This review may contain spoilers. I can handle the truth.
Michael Sicinski’s review published on Letterboxd:
This review may contain spoilers.
I suppose the thinking goes like this. You're anchoring your film with a singularly ridiculous image, one that is primarily associated with a failure of imagination and / or lack of resources around Halloween. So yes, the ghost in the white sheet is a bit of a conceptual gambit. How will you calibrate for this? Well naturally, by making every other part of the film as pompous and self-important as possible.
A Ghost Story is obviously a calculated piece of film rhetoric, since it doesn't just trade on the Bed Bath & Beyond insta-spook for its faux-humility. Writer-director David Lowery sets everything in a modest little corner of the world, with its shabby-chic decor and hipster Americana, so as to call forth a supposed discrepancy that makes its overt lunges into metaphysics seem "surprising," or even modest in their own way.
This is a ruse. Everything about A Ghost Story is cynically engineered, from Casey Affleck's diffident, unintelligible mumbling and Rooney Mara's thousand-yard grieving stare right up through Will Oldham's drunk-philosopher explication of the film's every theme. Having the Affleck-ghost tied to a particular location and unable to move on is an effective if not particularly interesting way to articulate the mismatched temporality of the living and the dead. But there is no real explanation as to why ghosts are space-bound, waiting for returns that clearly will never happen. We see Affleck-ghost move around, so it presumably has the omnipotence to follow Mara's character if it so desired.
But this is nit-picky. Let's assume Lowery is simply going with the classic notion of a haunting, which is bound to a particular place of emotional intensity. It still doesn't account for the inflated sense of cosmic purpose with which Lowery invests the dead man's limbo. Either the ghost is truly one with everything, existing in a temporal plane more harmonized and instantaneous than anything we as mortals can perceive, or else he is stranded on the mortal plane, watching centuries unfold. This is a paradox that Lowery can solve only in the most bizarre possible fashion -- by having time loop in on itself in an eternal return that (arbitrarily) begins with the American pioneers.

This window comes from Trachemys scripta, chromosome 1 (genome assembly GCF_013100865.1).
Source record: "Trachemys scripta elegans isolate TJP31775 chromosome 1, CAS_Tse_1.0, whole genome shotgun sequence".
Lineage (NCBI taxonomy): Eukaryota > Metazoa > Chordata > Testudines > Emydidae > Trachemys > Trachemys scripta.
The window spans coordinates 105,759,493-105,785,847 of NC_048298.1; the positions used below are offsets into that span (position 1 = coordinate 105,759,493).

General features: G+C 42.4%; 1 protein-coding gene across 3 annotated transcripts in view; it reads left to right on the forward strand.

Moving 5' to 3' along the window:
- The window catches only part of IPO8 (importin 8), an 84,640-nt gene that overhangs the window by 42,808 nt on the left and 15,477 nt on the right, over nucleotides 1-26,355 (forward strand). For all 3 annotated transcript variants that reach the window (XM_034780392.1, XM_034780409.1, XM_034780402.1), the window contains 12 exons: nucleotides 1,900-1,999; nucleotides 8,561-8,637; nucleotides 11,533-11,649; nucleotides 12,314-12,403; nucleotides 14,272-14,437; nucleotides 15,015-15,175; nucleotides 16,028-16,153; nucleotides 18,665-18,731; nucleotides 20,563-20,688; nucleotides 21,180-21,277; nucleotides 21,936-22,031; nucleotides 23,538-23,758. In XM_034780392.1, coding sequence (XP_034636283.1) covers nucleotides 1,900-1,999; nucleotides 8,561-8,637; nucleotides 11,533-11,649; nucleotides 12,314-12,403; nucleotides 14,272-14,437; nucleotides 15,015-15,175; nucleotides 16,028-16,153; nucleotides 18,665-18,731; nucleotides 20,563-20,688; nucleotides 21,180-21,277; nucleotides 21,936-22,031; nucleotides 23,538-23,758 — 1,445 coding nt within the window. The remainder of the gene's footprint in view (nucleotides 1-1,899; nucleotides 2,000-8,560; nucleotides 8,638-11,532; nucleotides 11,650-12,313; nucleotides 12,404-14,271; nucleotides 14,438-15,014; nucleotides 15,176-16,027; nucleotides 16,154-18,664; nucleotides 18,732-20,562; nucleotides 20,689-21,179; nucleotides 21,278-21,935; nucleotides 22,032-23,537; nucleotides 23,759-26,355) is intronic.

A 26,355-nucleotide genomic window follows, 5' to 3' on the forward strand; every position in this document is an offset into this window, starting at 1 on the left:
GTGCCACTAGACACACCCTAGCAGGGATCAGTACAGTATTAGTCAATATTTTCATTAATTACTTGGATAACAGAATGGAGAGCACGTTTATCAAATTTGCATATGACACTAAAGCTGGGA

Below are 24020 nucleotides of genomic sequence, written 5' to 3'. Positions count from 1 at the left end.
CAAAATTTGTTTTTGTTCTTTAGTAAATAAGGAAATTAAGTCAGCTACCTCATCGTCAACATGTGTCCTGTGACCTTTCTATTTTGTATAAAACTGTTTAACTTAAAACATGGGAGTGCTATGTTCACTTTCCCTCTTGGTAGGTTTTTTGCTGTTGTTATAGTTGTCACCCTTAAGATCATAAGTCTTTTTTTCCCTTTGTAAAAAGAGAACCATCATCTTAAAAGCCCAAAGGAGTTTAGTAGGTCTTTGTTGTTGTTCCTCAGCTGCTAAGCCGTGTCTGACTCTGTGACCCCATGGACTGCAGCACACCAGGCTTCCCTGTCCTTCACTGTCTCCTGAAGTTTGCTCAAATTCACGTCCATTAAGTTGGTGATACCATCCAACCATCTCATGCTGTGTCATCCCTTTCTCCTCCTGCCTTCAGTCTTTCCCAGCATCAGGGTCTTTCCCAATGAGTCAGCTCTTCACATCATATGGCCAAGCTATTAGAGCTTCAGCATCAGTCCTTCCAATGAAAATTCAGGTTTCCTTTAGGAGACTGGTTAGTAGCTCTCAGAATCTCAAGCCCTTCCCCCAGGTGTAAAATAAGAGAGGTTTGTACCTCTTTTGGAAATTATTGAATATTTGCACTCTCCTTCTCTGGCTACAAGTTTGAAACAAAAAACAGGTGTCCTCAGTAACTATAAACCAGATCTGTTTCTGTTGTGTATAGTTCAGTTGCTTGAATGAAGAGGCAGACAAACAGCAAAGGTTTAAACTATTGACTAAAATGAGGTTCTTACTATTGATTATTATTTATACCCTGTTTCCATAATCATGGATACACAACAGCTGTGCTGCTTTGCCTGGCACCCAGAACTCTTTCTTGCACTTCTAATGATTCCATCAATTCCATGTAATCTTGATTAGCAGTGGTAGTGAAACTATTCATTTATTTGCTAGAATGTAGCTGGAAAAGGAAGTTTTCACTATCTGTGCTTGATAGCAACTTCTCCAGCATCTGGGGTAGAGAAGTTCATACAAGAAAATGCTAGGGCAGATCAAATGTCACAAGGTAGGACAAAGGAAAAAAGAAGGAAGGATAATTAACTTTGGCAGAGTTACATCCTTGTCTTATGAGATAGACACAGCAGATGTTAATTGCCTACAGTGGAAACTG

I want to be clear. I am not trying to find logical loopholes in Lowery's cosmology, even though it makes no real sense to me. This is not like one of those reviews that uses charts and graphs to, for example, demonstrate flaws in a time-travel movie. But I want to explain why the plight of Affleck-ghost -- the emotional center of the film -- rings so hollow. Much of this has to do with the mannered, actorly behavior of both performers, no doubt under direction from Lowery. Dead Affleck stares mournfully under his sheet, with just the hint of a cocked head. Mara, meanwhile, delivers a performance with all the hallmarks of an acting workshop. ("I want you to eat a whole pie... out of grief. Go!")
But destroying the Spanish-speaking family's household kind of shows what A Ghost Story is all about. Affleck's character is a bit of a rage-monkey, and the more we learn about him, the less compelling he is, alive or dead. It's likely that Lowery wanted to reduce him and Mara to their most primal -- the universal heterosexual couple, a kind of sub-Malickian maneuver. But so much relies on our ability to care about the ghost's plight. And neither he nor Mara are sufficiently individuated to elicit our concern. By the same token, there is no reason, aside from Lowery's cinematic say-so, that we should accept them as archetypal.
In the end, the Affleck character is just someone who, even after death, would prefer to choose misery over change. Come to think of it, perhaps A Ghost Story is an allegory about depression. This wouldn't make me like it more, but it would certainly make it more interesting.